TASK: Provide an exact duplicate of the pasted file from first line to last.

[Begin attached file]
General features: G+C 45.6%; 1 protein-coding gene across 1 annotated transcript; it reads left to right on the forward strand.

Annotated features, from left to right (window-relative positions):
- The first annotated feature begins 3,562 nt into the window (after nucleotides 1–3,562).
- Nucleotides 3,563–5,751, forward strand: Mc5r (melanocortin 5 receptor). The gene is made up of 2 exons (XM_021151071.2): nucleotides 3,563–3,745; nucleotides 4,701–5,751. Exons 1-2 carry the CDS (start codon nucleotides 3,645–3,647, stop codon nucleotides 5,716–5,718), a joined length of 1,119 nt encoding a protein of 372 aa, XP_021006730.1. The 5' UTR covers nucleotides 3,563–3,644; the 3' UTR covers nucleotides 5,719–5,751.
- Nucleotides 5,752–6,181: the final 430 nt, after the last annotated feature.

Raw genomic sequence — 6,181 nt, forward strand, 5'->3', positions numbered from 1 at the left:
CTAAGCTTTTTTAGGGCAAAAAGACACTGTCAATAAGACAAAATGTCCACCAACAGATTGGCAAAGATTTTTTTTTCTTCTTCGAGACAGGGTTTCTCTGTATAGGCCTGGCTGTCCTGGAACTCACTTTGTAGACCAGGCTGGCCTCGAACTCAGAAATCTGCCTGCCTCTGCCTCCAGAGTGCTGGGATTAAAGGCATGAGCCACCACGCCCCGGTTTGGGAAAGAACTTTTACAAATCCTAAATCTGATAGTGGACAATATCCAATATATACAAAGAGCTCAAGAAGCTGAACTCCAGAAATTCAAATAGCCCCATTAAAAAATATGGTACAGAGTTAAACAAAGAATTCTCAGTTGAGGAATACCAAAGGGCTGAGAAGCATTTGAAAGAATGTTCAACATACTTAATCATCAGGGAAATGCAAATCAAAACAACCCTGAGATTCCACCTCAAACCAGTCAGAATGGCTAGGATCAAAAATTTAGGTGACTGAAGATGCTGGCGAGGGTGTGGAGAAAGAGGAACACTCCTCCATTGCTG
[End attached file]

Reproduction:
General features: G+C 45.6%; 1 protein-coding gene across 1 annotated transcript; it reads left to right on the forward strand.

Annotated features, from left to right (window-relative positions):
- The first annotated feature begins 3,562 nt into the window (after nucleotides 1–3,562).
- Nucleotides 3,563–5,751, forward strand: Mc5r (melanocortin 5 receptor). The gene is made up of 2 exons (XM_021151071.2): nucleotides 3,563–3,745; nucleotides 4,701–5,751. Exons 1-2 carry the CDS (start codon nucleotides 3,645–3,647, stop codon nucleotides 5,716–5,718), a joined length of 1,119 nt encoding a protein of 372 aa, XP_021006730.1. The 5' UTR covers nucleotides 3,563–3,644; the 3' UTR covers nucleotides 5,719–5,751.
- Nucleotides 5,752–6,181: the final 430 nt, after the last annotated feature.

Raw genomic sequence — 6,181 nt, forward strand, 5'->3', positions numbered from 1 at the left:
CTAAGCTTTTTTAGGGCAAAAAGACACTGTCAATAAGACAAAATGTCCACCAACAGATTGGCAAAGATTTTTTTTTCTTCTTCGAGACAGGGTTTCTCTGTATAGGCCTGGCTGTCCTGGAACTCACTTTGTAGACCAGGCTGGCCTCGAACTCAGAAATCTGCCTGCCTCTGCCTCCAGAGTGCTGGGATTAAAGGCATGAGCCACCACGCCCCGGTTTGGGAAAGAACTTTTACAAATCCTAAATCTGATAGTGGACAATATCCAATATATACAAAGAGCTCAAGAAGCTGAACTCCAGAAATTCAAATAGCCCCATTAAAAAATATGGTACAGAGTTAAACAAAGAATTCTCAGTTGAGGAATACCAAAGGGCTGAGAAGCATTTGAAAGAATGTTCAACATACTTAATCATCAGGGAAATGCAAATCAAAACAACCCTGAGATTCCACCTCAAACCAGTCAGAATGGCTAGGATCAAAAATTTAGGTGACTGAAGATGCTGGCGAGGGTGTGGAGAAAGAGGAACACTCCTCCATTGCTG